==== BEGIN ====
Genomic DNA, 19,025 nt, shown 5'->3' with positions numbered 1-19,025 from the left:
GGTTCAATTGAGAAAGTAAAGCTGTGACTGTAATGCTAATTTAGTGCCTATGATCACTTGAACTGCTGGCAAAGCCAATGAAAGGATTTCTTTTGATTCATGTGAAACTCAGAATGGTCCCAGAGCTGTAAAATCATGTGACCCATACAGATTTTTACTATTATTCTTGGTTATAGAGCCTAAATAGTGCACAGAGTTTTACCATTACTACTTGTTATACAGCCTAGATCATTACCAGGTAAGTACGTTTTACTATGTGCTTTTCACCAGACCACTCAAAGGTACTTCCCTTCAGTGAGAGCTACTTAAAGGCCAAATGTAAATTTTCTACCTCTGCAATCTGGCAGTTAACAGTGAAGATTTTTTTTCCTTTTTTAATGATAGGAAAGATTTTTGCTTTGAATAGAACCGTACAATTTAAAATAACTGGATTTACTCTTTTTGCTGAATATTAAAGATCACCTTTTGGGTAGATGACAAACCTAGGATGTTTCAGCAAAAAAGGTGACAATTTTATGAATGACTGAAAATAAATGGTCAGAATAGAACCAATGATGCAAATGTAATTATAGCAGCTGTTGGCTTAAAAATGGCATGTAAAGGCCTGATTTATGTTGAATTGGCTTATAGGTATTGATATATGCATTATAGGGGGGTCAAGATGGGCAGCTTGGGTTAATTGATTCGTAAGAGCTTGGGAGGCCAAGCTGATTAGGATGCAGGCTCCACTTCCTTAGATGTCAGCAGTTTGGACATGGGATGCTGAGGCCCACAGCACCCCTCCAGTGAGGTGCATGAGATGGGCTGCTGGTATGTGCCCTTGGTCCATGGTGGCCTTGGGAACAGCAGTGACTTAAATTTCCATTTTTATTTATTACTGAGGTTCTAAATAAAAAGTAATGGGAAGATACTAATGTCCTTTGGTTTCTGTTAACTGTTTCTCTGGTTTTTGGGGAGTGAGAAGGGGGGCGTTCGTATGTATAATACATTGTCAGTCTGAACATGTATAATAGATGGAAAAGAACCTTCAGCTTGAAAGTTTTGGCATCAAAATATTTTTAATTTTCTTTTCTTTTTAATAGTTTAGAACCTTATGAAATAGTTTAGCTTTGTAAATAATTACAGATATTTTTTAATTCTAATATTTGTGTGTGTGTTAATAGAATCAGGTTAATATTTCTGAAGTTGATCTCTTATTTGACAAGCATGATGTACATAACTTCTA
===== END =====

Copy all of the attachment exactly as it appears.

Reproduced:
Genomic DNA, 19,025 nt, shown 5'->3' with positions numbered 1-19,025 from the left:
GGTTCAATTGAGAAAGTAAAGCTGTGACTGTAATGCTAATTTAGTGCCTATGATCACTTGAACTGCTGGCAAAGCCAATGAAAGGATTTCTTTTGATTCATGTGAAACTCAGAATGGTCCCAGAGCTGTAAAATCATGTGACCCATACAGATTTTTACTATTATTCTTGGTTATAGAGCCTAAATAGTGCACAGAGTTTTACCATTACTACTTGTTATACAGCCTAGATCATTACCAGGTAAGTACGTTTTACTATGTGCTTTTCACCAGACCACTCAAAGGTACTTCCCTTCAGTGAGAGCTACTTAAAGGCCAAATGTAAATTTTCTACCTCTGCAATCTGGCAGTTAACAGTGAAGATTTTTTTTCCTTTTTTAATGATAGGAAAGATTTTTGCTTTGAATAGAACCGTACAATTTAAAATAACTGGATTTACTCTTTTTGCTGAATATTAAAGATCACCTTTTGGGTAGATGACAAACCTAGGATGTTTCAGCAAAAAAGGTGACAATTTTATGAATGACTGAAAATAAATGGTCAGAATAGAACCAATGATGCAAATGTAATTATAGCAGCTGTTGGCTTAAAAATGGCATGTAAAGGCCTGATTTATGTTGAATTGGCTTATAGGTATTGATATATGCATTATAGGGGGGTCAAGATGGGCAGCTTGGGTTAATTGATTCGTAAGAGCTTGGGAGGCCAAGCTGATTAGGATGCAGGCTCCACTTCCTTAGATGTCAGCAGTTTGGACATGGGATGCTGAGGCCCACAGCACCCCTCCAGTGAGGTGCATGAGATGGGCTGCTGGTATGTGCCCTTGGTCCATGGTGGCCTTGGGAACAGCAGTGACTTAAATTTCCATTTTTATTTATTACTGAGGTTCTAAATAAAAAGTAATGGGAAGATACTAATGTCCTTTGGTTTCTGTTAACTGTTTCTCTGGTTTTTGGGGAGTGAGAAGGGGGGCGTTCGTATGTATAATACATTGTCAGTCTGAACATGTATAATAGATGGAAAAGAACCTTCAGCTTGAAAGTTTTGGCATCAAAATATTTTTAATTTTCTTTTCTTTTTAATAGTTTAGAACCTTATGAAATAGTTTAGCTTTGTAAATAATTACAGATATTTTTTAATTCTAATATTTGTGTGTGTGTTAATAGAATCAGGTTAATATTTCTGAAGTTGATCTCTTATTTGACAAGCATGATGTACATAACTTCTA